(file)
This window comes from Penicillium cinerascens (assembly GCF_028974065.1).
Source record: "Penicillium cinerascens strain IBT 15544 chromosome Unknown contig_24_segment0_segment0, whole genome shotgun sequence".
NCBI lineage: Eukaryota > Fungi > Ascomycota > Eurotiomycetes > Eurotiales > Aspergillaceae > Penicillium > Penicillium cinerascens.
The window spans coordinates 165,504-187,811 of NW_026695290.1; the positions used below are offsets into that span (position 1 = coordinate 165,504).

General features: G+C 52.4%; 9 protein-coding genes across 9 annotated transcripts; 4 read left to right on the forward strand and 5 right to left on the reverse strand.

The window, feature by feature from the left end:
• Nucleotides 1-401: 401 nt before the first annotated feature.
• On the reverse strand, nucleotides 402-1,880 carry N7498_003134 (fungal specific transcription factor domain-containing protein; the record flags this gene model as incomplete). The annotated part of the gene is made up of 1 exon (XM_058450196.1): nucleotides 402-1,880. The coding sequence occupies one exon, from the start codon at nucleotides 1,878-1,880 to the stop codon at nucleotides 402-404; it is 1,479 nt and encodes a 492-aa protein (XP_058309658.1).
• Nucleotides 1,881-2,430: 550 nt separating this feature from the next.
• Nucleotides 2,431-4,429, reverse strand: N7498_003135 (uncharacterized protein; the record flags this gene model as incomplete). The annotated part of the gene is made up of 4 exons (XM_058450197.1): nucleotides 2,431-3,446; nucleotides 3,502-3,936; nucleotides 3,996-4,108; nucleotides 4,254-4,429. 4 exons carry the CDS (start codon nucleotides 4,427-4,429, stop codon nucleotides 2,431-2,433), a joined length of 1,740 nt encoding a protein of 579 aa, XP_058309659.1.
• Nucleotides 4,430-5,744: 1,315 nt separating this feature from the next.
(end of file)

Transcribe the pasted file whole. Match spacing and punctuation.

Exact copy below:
This window comes from Penicillium cinerascens (assembly GCF_028974065.1).
Source record: "Penicillium cinerascens strain IBT 15544 chromosome Unknown contig_24_segment0_segment0, whole genome shotgun sequence".
NCBI lineage: Eukaryota > Fungi > Ascomycota > Eurotiomycetes > Eurotiales > Aspergillaceae > Penicillium > Penicillium cinerascens.
The window spans coordinates 165,504-187,811 of NW_026695290.1; the positions used below are offsets into that span (position 1 = coordinate 165,504).

General features: G+C 52.4%; 9 protein-coding genes across 9 annotated transcripts; 4 read left to right on the forward strand and 5 right to left on the reverse strand.

The window, feature by feature from the left end:
• Nucleotides 1-401: 401 nt before the first annotated feature.
• On the reverse strand, nucleotides 402-1,880 carry N7498_003134 (fungal specific transcription factor domain-containing protein; the record flags this gene model as incomplete). The annotated part of the gene is made up of 1 exon (XM_058450196.1): nucleotides 402-1,880. The coding sequence occupies one exon, from the start codon at nucleotides 1,878-1,880 to the stop codon at nucleotides 402-404; it is 1,479 nt and encodes a 492-aa protein (XP_058309658.1).
• Nucleotides 1,881-2,430: 550 nt separating this feature from the next.
• Nucleotides 2,431-4,429, reverse strand: N7498_003135 (uncharacterized protein; the record flags this gene model as incomplete). The annotated part of the gene is made up of 4 exons (XM_058450197.1): nucleotides 2,431-3,446; nucleotides 3,502-3,936; nucleotides 3,996-4,108; nucleotides 4,254-4,429. 4 exons carry the CDS (start codon nucleotides 4,427-4,429, stop codon nucleotides 2,431-2,433), a joined length of 1,740 nt encoding a protein of 579 aa, XP_058309659.1.
• Nucleotides 4,430-5,744: 1,315 nt separating this feature from the next.